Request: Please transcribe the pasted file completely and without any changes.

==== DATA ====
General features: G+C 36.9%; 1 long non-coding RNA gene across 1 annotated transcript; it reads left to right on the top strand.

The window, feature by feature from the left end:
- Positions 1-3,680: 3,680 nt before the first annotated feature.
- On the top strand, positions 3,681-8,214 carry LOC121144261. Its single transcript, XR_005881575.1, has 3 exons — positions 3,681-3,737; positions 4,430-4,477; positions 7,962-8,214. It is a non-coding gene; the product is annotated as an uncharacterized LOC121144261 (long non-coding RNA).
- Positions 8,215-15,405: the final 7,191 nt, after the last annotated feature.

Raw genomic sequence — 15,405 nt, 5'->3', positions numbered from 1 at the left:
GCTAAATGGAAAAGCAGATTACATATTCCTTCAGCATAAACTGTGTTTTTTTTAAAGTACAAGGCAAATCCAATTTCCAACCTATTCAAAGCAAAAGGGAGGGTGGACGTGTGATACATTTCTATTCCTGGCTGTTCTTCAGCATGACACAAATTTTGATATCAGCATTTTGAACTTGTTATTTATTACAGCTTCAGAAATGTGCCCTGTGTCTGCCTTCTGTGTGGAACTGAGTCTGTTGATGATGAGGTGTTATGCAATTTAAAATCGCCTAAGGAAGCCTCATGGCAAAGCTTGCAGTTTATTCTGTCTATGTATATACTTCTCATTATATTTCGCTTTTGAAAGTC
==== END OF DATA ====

General features: G+C 36.9%; 1 long non-coding RNA gene across 1 annotated transcript; it reads left to right on the top strand.

The window, feature by feature from the left end:
- Positions 1-3,680: 3,680 nt before the first annotated feature.
- On the top strand, positions 3,681-8,214 carry LOC121144261. Its single transcript, XR_005881575.1, has 3 exons — positions 3,681-3,737; positions 4,430-4,477; positions 7,962-8,214. It is a non-coding gene; the product is annotated as an uncharacterized LOC121144261 (long non-coding RNA).
- Positions 8,215-15,405: the final 7,191 nt, after the last annotated feature.

Raw genomic sequence — 15,405 nt, 5'->3', positions numbered from 1 at the left:
GCTAAATGGAAAAGCAGATTACATATTCCTTCAGCATAAACTGTGTTTTTTTTAAAGTACAAGGCAAATCCAATTTCCAACCTATTCAAAGCAAAAGGGAGGGTGGACGTGTGATACATTTCTATTCCTGGCTGTTCTTCAGCATGACACAAATTTTGATATCAGCATTTTGAACTTGTTATTTATTACAGCTTCAGAAATGTGCCCTGTGTCTGCCTTCTGTGTGGAACTGAGTCTGTTGATGATGAGGTGTTATGCAATTTAAAATCGCCTAAGGAAGCCTCATGGCAAAGCTTGCAGTTTATTCTGTCTATGTATATACTTCTCATTATATTTCGCTTTTGAAAGTC